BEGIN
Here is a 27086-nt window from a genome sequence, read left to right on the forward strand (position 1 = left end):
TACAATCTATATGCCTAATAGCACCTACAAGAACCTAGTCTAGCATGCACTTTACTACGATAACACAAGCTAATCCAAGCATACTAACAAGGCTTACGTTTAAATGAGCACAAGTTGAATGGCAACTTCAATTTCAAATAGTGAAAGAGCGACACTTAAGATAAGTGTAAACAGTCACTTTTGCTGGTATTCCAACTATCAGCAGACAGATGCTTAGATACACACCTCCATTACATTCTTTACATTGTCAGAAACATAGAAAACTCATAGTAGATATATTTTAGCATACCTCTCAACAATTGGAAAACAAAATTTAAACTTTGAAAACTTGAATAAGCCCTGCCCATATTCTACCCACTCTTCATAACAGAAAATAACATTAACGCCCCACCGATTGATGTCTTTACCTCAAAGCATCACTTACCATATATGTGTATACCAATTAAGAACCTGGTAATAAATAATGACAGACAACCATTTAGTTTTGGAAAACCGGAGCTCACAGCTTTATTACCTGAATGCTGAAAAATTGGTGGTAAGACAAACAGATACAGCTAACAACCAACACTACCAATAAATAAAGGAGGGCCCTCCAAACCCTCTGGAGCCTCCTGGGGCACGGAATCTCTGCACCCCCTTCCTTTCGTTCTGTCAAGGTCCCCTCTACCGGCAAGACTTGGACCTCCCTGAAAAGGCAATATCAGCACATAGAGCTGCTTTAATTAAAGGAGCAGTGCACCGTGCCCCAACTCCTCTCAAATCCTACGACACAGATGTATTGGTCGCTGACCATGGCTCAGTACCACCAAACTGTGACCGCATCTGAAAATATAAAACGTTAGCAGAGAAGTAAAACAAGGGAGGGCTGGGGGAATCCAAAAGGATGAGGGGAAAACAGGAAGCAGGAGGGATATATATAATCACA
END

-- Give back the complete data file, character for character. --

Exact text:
Here is a 27086-nt window from a genome sequence, read left to right on the forward strand (position 1 = left end):
TACAATCTATATGCCTAATAGCACCTACAAGAACCTAGTCTAGCATGCACTTTACTACGATAACACAAGCTAATCCAAGCATACTAACAAGGCTTACGTTTAAATGAGCACAAGTTGAATGGCAACTTCAATTTCAAATAGTGAAAGAGCGACACTTAAGATAAGTGTAAACAGTCACTTTTGCTGGTATTCCAACTATCAGCAGACAGATGCTTAGATACACACCTCCATTACATTCTTTACATTGTCAGAAACATAGAAAACTCATAGTAGATATATTTTAGCATACCTCTCAACAATTGGAAAACAAAATTTAAACTTTGAAAACTTGAATAAGCCCTGCCCATATTCTACCCACTCTTCATAACAGAAAATAACATTAACGCCCCACCGATTGATGTCTTTACCTCAAAGCATCACTTACCATATATGTGTATACCAATTAAGAACCTGGTAATAAATAATGACAGACAACCATTTAGTTTTGGAAAACCGGAGCTCACAGCTTTATTACCTGAATGCTGAAAAATTGGTGGTAAGACAAACAGATACAGCTAACAACCAACACTACCAATAAATAAAGGAGGGCCCTCCAAACCCTCTGGAGCCTCCTGGGGCACGGAATCTCTGCACCCCCTTCCTTTCGTTCTGTCAAGGTCCCCTCTACCGGCAAGACTTGGACCTCCCTGAAAAGGCAATATCAGCACATAGAGCTGCTTTAATTAAAGGAGCAGTGCACCGTGCCCCAACTCCTCTCAAATCCTACGACACAGATGTATTGGTCGCTGACCATGGCTCAGTACCACCAAACTGTGACCGCATCTGAAAATATAAAACGTTAGCAGAGAAGTAAAACAAGGGAGGGCTGGGGGAATCCAAAAGGATGAGGGGAAAACAGGAAGCAGGAGGGATATATATAATCACA